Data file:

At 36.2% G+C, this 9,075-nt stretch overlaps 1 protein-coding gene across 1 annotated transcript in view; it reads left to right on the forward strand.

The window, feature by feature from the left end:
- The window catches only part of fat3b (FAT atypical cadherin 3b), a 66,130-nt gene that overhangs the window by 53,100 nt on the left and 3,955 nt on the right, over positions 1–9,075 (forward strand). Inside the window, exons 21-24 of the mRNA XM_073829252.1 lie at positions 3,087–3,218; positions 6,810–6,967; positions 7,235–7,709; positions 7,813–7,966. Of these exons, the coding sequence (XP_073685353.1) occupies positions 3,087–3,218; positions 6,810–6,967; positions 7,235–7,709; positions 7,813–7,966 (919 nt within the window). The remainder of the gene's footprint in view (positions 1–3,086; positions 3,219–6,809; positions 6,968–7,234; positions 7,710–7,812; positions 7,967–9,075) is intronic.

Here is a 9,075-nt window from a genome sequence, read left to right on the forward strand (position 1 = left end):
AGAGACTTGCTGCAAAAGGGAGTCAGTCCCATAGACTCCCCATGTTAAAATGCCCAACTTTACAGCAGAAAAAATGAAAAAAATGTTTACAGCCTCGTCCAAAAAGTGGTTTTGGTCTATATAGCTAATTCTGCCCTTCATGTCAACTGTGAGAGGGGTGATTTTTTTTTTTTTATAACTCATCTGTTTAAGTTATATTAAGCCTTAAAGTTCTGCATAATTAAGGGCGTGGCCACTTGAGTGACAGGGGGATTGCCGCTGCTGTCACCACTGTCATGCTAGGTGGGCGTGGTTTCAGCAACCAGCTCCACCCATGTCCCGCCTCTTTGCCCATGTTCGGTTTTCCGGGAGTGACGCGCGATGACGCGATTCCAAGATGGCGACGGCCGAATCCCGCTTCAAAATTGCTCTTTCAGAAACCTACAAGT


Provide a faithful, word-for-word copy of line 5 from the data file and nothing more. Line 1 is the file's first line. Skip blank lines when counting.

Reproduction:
AGAGACTTGCTGCAAAAGGGAGTCAGTCCCATAGACTCCCCATGTTAAAATGCCCAACTTTACAGCAGAAAAAATGAAAAAAATGTTTACAGCCTCGTCCAAAAAGTGGTTTTGGTCTATATAGCTAATTCTGCCCTTCATGTCAACTGTGAGAGGGGTGATTTTTTTTTTTTTATAACTCATCTGTTTAAGTTATATTAAGCCTTAAAGTTCTGCATAATTAAGGGCGTGGCCACTTGAGTGACAGGGGGATTGCCGCTGCTGTCACCACTGTCATGCTAGGTGGGCGTGGTTTCAGCAACCAGCTCCACCCATGTCCCGCCTCTTTGCCCATGTTCGGTTTTCCGGGAGTGACGCGCGATGACGCGATTCCAAGATGGCGACGGCCGAATCCCGCTTCAAAATTGCTCTTTCAGAAACCTACAAGT